Yeomans property saved

Great News! PA Yeomans’ farm in North Richmond has been classified as a Heritage Site by the NSW Government, which means that the developers will have to jump through a few more hoops to keep the keyline amenities intact.

Video uploaded by Gary Caganov of Lysis Films on 6 Mar 2009

One of P.A. Yeomans’ original properties in North Richmond on the NW outskirts of Sydney, where in the 1940’s and 50’s he developed the ‘Keyline System’, is under threat from developers wanting to fill in the dams and over time place 2000 medium density homes on the property. They have put in a DA for a retirement village of 300 houses for a start and it had almost been passed by Richmond Council when the locals began to understand the significance of the site, question the DA and take some action.

A public meeting was organised on the 27th February 2009 in North Richmond and this video has come from that meeting and preliminary meeting with Ken Yeomans (younger son of P.A.) Prof. Stuart Hill, and Dr. Les Spencer. The video focuses on the Keyline System, however Part 2 (coming soon) will look at the remaining inadequacies of the DA, such as traffic congestion, emergency response, access issues, etc, and which doesn’t even address the environmental factors such as flooding and fires when the dams are taken away (which the Keyline System addresses in a whole system approach).

Compost toilet—pickel barrel style instructions

… by Andrew Rettig

Designed for medium maintenance, tight spots and above ground, this compost toilet uses the latest in low-budget compost toilet technology (ie worms and aeration!) to breakdown humanure within 3 months (1 year rest time is reccommended for complete pathogen destruction). Using a false floor, PVC Pipe and a Compost Screw (not pictured), this system could be made for under $150 (depending on what matertials you have lying around the house).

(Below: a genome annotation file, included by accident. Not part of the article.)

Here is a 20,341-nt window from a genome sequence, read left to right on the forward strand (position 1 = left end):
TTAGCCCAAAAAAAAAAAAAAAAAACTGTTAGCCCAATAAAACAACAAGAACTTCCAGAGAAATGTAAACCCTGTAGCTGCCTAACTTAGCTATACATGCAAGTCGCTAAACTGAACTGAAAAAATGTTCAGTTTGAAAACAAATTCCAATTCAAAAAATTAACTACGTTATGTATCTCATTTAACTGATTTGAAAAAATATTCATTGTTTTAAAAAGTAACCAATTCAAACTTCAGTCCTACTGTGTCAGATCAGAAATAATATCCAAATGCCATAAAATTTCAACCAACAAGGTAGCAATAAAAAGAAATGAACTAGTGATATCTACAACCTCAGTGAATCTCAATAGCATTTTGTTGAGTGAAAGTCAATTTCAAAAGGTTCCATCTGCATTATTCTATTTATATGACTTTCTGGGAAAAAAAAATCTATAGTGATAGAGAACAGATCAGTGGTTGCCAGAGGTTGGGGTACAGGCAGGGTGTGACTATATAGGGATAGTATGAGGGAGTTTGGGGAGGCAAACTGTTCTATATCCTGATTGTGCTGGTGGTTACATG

The compost toilet has been designed for low cost installation above ground using minimal infrastructural requirements.

  • Material cost can be as low as $50 depending on what extra bits and tools you have lying around (for one barrel).
  • Barrel to people ratio is about 2 barrels for 2-3 people when used everyday.
  • Best to have a “two barrel rotation system”. When you fill up one, leave for 6 months and start using the other.
  • The toilet is designed for squatting so be careful not to fall in!
  • When it is time for you to close the link in the nutrient cycle (i.e. use the compost toilet) think about privacy as these types of systems are currently illegal without council approval.
  • Try to keep urine separate from the compost toilet (CT) as too much moisture causes the breakdown process to turn anaerobic.  The CT operates aerobically so it requires some moisture occasionally – eventually you sense what the CT is doing and can adjust your behaviour accordingly.
  • Trying to get as much airflow as possible through the mass of rich humanure is the aim.  Some people will install a small extraction fan to the upper ventilation outlet pipe or extend the pipe and paint it black for natural thermal convection (i.e. black pipe attracts sun and heats up top layers of air causing a convectional current of air sucking through the lower ventilation holes.
  • Put in a small bucket full of compost worms, to help the break down process.
  • Complete the Carbon : Nitrogen ratio by adding carbon matter.  Sawdust can tend to clog up and form ‘cakes’ that don’t break down very well.  So wood shavings from your local saw miller can be used (be wary of treated timber and particle board saw millers).  Wood shavings have greater airspaces than saw dust – see the theme of maximum air flow through your system?
  • As for the Urine that can’t go in the CT – Urinate in a bucket and fill with water at a ratio of about 1:20 i.e. a twenty litre bucket for a litre of urine.  You can use this on your fruit, native trees or any other above ground crop as a little Nitrogen hit and also for watering purposes.
  • Once you have filled a barrel, leave the full pickle barrel for about 6 months (to be safe) before removing the contents for burial under fruit trees or incorporation into the soil for a green manure crop.  It is best to leave it as long as possible, to let all the good microbes and worms break down any potential harmful microbes into good.

For the book that could change your life read:

The Humanure Handbook by Joe Jenkins published by Jenkins Publishing This book outlines a huge variety of different methods people have tried in the past and also brings our attention to our current general mind state of ‘faeceophobia’.  He also deals with all the questions raised about bugs and pathogens extremely well.